Those values have obviously changed a lot, but in many ways not enough. Hiroko has a regular job at an advertising agency but is disrespected by some of her colleagues because she can’t work overtime and has to leave early to make sure someone picks up Tomoya. We learn that the reason she divorced her husband two years ago is that while he pretended to be modern and progressive, he was unwilling to share his portion of the domestic burden and secretly wanted his wife to quit work and look after the house despite superficially encouraging her with her career. Hiroko figured it made no difference if he was around or not, so she left him and took Tomoya with her. Hiroko likes her job, but working also reinforces her individual identity (even if blending into the corporate) aside from that of wife and mother which has all too often been all that a woman is in a rigid and conformist society.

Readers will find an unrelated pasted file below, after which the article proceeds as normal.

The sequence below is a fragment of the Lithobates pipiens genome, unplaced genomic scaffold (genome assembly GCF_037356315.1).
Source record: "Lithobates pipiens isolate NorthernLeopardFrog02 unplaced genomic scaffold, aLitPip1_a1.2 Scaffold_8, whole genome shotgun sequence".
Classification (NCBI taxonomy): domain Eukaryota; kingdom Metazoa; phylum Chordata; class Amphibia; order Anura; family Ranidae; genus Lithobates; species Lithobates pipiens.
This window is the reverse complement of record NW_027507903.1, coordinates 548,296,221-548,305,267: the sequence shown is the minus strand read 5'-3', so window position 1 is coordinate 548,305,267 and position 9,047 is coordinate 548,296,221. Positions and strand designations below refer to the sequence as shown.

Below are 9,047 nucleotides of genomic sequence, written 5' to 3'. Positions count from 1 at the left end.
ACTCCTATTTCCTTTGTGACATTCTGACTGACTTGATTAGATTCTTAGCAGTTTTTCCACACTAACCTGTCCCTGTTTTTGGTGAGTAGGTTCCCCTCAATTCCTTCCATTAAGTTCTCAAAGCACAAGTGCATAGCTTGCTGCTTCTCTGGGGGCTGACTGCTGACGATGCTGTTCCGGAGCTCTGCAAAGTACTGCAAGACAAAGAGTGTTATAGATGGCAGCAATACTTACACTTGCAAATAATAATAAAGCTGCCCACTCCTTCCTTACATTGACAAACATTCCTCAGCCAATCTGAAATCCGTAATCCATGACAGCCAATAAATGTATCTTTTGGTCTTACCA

Indeed, when Yasube first arrives he adopts a superior tone and refers to Hiroko only as “woman”, viewing her as necessarily inferior by reason of sex while also reasserting himself as a samurai communicating with someone he assumes to be of the lower orders. Yasube is stunned to learn that Hiroko has a surname – a reminder that those of the lower orders did not (officially) have surnames until the Meiji Restoration. He now thinks she must be very noble, adopts a suitably humble tone, and resigns himself to accepting her hospitality in the absence of other options. He can’t get his head around her family situation or process the various motions towards sexual equality the modern world has produced. To him women manage the house and men protect it from outside. He finds Hiroko’s desire for independence strange and this new world uncivilised.